Research keeping VSP troopers safer during roadside traffic stops
BLACKSBURG, Va. (WDBJ) - New Virginia State Police vehicles are equipped with a light package featuring the traditional blue lights and are now adding in some red.
“Any additional security that you feel like you can get, we’ll take it any way we can,” Senior Trooper for VSP Brett Southern said. “If it’s changing our lights from blue to red, I don’t see any issue with that at all.”
“We’re looking at an improvement of probably about 150 to 200 meters of when people would change lanes, and their percentage of lane change also went higher,” Virginia Tech Transportation Institute’s Ronald Gibbons said.
The Virginia Tech Transportation Institute started researching in 2014 what lights would be best for police. The institute found drivers noticed the red lights two to three seconds earlier than cars with only blue lights.
“The red light really makes a difference during the daytime, particularly when the vehicle would appear against the sky, because the blue light would disappear against the sky, so the red really showed up as a benefit,” Gibbons said.
For state troopers like Brett Southern, the new lights could end up being be the difference between life and death on the highway.
“Every traffic stop’s dangerous,” Southern said. “I mean, we’re six to seven inches away from traffic going by us at a minimum of probably 55 miles an hour.”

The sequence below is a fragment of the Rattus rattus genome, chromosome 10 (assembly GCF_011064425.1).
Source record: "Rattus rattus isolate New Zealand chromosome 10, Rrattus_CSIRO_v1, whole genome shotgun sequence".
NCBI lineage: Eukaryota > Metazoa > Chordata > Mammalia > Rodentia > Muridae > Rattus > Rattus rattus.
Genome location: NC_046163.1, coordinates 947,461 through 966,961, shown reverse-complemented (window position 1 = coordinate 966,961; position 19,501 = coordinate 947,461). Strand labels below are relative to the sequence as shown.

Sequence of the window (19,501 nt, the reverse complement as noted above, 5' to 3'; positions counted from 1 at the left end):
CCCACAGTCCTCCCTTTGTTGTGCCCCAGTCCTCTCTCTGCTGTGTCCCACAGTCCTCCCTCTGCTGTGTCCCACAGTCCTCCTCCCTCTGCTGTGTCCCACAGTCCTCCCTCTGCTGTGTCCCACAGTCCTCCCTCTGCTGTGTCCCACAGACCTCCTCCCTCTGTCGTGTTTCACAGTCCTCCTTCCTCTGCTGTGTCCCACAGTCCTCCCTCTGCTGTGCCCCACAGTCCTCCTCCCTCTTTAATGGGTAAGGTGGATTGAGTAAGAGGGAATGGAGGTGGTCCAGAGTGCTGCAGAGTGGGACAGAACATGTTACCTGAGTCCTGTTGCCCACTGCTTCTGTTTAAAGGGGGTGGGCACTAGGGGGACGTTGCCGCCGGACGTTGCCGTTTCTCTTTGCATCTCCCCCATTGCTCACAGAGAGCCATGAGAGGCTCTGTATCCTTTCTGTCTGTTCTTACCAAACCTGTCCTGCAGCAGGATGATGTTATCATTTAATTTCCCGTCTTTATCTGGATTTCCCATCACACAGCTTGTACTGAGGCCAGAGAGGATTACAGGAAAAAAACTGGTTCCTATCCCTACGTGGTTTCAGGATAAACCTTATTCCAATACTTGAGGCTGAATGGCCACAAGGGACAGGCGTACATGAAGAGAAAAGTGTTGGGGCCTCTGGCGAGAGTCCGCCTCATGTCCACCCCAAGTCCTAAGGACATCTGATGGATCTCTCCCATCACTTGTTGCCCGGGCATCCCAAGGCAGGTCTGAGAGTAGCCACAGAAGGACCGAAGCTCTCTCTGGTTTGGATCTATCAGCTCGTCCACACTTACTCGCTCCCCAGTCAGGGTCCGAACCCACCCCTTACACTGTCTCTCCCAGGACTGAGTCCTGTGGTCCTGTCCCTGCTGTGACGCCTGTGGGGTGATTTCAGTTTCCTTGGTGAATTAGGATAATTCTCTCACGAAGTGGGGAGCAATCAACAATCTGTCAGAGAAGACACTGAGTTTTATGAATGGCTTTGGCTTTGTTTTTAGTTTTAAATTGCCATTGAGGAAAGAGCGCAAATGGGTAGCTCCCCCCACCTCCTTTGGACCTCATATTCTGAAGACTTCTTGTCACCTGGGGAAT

You might be able to see the red lights on the road now, as new patrol cars are being added with the red lights.
“If you start paying attention to vehicles out there on the roadway at the state police, you’ll notice some red in addition to the blue already today, and then of course, as this rolls out further, you’ll see it possibly even in other vehicles as we continue to learn where different lighting patterns might improve the visibility of vehicles out there on the roadway, especially for first responders,” Executive Director of VTTI Zac Doerzaph said.
“We’re giving the trooper probably another two to three seconds of visibility so by providing that, it gives people time to react, gives people time to do the right thing and to make make people aware of where the trooper is, and that’s really our goal, so that two to three seconds makes a significant impact on the choices people are making,” Gibbons said.
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